People with lupus develop autoimmune antibodies that can attach to tissues throughout the body. The joints, lungs, blood cells, nerves, and kidneys are commonly affected in lupus. Treatment often requires daily oral prednisone, a steroid that reduces immune system function.
The immune system attacks the lining of the intestines, causing episodes of diarrhea, rectal bleeding, urgent bowel movements, abdominal pain, fever, and weight loss. Ulcerative colitis and Crohn’s disease are the two major forms of IBD. Oral and injected immune-suppressing medicines can treat IBD.
The immune system attacks nerve cells, causing symptoms that can include pain, blindness, weakness, poor coordination, and muscle spasms. Various medicines that suppress the immune system can be used to treat multiple sclerosis.
Immune system antibodies attack and destroy insulin-producing cells in the pancreas. At diagnosis, people with type 1 diabetes require insulin injections to survive.
The immune system attacks the nerves controlling muscles in the legs and sometimes the arms and upper body. Weakness results, which can sometimes be severe. Filtering the blood with a procedure called plasmapheresis is the main treatment for Guillain-Barre syndrome.
Similar to Guillian-Barre, the immune system also attacks the nerves in CIDP, but symptoms last much longer. About 30% of patients can become confined to a wheelchair if not diagnosed and treated early. Treatment for CIDP and GBS are essentially the same.
In psoriasis, immune system blood cells called T-cells collect in the skin. The immune system activity stimulates skin cells to reproduce rapidly, producing silvery, scaly plaques on the skin.
The immune system produces antibodies that stimulate the thyroid gland to release excess amounts of thyroid hormone into the blood (hyperthyroidism). Symptoms of Graves’ disease can include bulging eyes as well as weight loss, nervousness, irritability, rapid heart rate, weakness, and brittle hair. Destruction or removal of the thyroid gland, using medicines or surgery, is usually required to treat Graves’ disease.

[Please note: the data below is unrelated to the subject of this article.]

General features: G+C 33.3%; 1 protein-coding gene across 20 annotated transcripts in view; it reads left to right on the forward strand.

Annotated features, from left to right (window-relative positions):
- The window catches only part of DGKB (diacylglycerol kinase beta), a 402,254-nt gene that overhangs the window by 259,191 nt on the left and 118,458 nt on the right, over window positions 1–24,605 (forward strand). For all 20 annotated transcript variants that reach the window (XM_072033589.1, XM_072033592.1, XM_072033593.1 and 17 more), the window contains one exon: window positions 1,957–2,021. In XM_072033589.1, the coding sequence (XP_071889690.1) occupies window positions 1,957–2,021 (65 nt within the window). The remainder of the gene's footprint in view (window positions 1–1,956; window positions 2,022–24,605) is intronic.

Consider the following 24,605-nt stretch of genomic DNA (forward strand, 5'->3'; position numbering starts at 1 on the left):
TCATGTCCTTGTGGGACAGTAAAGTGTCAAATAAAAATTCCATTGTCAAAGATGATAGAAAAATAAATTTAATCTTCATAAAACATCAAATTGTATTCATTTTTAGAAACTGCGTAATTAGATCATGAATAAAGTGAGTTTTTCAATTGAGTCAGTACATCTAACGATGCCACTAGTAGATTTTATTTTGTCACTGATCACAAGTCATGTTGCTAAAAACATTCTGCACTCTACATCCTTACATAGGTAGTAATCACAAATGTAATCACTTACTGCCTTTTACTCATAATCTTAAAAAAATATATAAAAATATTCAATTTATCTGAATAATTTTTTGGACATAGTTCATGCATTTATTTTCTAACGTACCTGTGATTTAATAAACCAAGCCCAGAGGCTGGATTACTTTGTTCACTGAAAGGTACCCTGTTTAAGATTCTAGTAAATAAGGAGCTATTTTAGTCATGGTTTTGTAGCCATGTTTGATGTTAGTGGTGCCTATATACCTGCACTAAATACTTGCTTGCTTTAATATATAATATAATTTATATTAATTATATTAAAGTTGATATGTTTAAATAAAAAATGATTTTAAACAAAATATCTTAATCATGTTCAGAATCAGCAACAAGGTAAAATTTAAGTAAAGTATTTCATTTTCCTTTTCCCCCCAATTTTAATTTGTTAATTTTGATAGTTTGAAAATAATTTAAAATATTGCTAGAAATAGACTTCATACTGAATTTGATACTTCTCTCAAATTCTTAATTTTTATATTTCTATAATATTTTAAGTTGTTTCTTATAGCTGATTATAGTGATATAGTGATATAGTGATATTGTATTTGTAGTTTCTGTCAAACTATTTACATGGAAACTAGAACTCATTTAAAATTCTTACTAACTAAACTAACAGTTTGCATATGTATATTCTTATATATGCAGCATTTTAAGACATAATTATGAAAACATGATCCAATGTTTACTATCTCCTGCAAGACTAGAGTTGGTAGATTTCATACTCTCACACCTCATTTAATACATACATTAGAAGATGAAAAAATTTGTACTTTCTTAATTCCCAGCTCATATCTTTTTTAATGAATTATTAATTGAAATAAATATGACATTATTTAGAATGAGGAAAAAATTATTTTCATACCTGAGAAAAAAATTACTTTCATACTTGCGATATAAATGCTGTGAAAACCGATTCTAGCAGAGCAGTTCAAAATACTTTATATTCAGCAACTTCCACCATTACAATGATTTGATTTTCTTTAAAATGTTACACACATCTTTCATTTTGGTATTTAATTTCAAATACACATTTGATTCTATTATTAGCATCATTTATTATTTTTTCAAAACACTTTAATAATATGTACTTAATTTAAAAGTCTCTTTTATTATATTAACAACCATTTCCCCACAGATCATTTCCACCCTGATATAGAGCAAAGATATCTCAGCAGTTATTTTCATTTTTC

Antibodies produced by the immune system attack the thyroid gland, slowly destroying the cells that produce thyroid hormone. Low levels of thyroid hormone develop (hypothyroidism), usually over months to years. Symptoms include fatigue, constipation, weight gain, depression, dry skin, and sensitivity to cold. Taking a daily oral synthetic thyroid hormone pill restores normal body functions.
Antibodies bind to nerves and make them unable to stimulate muscles properly. Weakness that gets worse with activity is the main symptom of myasthenia gravis. Mestinon (pyridostigmine) is the main medicine used to treat myasthenia gravis.
The immune system attacks and damages blood vessels in this group of autoimmune diseases. Vasculitis can affect any organ, so symptoms vary widely and can occur almost anywhere in the body. Treatment includes reducing immune system activity, usually with prednisone or another corticosteroid.